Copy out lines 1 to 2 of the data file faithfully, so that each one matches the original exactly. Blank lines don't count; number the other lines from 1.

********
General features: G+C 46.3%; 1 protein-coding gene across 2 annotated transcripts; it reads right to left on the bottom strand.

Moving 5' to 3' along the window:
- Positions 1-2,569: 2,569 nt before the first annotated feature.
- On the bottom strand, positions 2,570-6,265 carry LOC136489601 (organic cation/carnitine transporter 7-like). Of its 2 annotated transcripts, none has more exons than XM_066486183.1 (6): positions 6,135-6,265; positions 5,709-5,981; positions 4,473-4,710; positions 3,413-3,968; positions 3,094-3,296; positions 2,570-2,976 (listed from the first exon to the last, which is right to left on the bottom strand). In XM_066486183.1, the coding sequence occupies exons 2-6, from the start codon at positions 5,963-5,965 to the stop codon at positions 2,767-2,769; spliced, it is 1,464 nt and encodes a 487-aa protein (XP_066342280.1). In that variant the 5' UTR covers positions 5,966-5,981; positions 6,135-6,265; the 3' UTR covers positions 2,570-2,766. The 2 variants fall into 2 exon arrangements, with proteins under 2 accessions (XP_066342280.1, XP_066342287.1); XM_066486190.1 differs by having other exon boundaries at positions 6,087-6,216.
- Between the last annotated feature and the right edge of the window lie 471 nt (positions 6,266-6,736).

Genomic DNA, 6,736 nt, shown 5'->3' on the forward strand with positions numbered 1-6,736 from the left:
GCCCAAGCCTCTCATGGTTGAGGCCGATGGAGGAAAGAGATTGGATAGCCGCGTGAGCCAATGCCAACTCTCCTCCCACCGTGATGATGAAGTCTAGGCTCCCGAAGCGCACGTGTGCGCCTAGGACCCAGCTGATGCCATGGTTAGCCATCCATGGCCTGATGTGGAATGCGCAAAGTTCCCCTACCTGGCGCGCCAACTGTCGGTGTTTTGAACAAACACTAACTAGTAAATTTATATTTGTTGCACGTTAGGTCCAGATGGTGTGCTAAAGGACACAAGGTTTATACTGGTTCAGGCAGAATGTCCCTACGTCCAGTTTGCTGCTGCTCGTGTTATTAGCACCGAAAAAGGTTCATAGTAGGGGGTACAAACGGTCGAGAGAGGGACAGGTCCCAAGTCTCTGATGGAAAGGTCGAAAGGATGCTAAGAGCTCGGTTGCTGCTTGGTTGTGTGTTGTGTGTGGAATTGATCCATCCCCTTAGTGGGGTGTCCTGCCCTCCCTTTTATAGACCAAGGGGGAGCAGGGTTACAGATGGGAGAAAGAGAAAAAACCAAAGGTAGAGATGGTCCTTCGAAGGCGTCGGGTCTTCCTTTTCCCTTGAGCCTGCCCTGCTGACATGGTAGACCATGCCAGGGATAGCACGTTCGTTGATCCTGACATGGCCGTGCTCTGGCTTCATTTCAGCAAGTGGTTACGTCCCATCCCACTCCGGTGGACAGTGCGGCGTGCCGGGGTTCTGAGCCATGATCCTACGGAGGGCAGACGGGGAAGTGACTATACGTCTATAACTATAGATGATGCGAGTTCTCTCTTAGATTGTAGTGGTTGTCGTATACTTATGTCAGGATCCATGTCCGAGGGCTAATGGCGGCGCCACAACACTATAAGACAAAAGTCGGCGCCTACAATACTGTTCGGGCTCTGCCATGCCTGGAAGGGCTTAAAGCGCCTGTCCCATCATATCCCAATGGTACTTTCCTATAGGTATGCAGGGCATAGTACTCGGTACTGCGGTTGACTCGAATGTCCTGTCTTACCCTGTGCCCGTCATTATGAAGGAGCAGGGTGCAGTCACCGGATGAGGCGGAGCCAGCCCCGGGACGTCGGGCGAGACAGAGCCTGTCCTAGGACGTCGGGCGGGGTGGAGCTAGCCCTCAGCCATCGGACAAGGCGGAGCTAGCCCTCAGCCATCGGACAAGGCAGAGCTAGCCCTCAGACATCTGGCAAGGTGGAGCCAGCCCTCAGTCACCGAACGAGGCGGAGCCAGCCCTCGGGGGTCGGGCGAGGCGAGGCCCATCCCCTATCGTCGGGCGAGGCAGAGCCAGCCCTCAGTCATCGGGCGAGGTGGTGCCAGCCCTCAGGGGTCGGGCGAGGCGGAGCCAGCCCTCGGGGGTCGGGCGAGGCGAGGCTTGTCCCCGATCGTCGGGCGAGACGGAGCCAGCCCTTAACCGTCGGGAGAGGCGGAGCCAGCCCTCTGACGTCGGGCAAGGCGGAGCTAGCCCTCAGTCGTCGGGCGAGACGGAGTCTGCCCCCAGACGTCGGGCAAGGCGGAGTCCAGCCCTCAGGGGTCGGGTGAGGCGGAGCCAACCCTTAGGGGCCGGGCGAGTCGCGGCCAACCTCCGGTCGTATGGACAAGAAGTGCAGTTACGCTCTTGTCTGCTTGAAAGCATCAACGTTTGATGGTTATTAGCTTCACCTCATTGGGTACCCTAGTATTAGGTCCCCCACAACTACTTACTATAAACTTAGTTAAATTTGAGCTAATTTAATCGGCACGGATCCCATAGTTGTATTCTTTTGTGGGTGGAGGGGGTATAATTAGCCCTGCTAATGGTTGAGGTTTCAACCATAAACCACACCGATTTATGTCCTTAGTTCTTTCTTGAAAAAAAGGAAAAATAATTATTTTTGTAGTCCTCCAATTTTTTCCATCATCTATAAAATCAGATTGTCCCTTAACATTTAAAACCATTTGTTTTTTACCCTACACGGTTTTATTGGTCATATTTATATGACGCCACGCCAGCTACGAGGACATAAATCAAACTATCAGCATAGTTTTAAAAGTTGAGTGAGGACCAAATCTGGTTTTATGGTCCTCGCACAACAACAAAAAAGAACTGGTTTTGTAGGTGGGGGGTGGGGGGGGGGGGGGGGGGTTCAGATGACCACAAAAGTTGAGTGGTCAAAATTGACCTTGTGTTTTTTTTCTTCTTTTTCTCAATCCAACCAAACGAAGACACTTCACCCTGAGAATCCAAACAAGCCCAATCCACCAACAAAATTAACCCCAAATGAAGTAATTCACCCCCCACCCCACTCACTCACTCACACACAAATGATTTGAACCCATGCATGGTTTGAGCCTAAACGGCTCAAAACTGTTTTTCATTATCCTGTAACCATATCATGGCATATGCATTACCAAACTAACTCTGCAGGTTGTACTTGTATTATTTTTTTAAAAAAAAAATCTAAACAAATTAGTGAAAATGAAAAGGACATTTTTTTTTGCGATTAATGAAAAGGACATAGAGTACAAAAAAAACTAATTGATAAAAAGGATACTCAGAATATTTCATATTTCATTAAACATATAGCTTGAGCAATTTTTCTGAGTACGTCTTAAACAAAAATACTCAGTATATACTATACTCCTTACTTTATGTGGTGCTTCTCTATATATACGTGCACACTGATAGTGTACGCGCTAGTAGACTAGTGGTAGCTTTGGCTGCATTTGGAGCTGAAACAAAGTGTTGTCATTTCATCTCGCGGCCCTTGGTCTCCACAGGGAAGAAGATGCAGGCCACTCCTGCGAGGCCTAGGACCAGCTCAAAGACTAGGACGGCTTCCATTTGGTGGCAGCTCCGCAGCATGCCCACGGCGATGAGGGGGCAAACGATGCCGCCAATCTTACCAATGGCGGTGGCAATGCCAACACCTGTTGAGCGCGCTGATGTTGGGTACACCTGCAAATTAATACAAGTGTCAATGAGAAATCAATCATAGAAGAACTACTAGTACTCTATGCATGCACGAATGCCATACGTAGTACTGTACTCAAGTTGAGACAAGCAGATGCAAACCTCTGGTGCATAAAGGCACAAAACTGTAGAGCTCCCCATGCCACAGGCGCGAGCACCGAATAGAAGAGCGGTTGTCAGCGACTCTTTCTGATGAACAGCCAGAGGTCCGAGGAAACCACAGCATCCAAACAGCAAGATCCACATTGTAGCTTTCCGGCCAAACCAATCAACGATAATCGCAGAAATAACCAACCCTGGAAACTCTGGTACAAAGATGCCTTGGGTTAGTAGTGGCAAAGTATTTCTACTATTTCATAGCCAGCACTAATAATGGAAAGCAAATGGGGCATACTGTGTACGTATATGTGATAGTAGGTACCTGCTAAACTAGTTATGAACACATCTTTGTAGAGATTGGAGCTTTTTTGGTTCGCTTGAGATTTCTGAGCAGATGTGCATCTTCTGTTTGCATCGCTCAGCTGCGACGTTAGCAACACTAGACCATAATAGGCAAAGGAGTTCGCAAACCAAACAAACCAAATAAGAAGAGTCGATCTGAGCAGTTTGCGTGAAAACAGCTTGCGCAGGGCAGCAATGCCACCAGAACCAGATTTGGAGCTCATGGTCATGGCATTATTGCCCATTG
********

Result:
General features: G+C 46.3%; 1 protein-coding gene across 2 annotated transcripts; it reads right to left on the bottom strand.

Moving 5' to 3' along the window: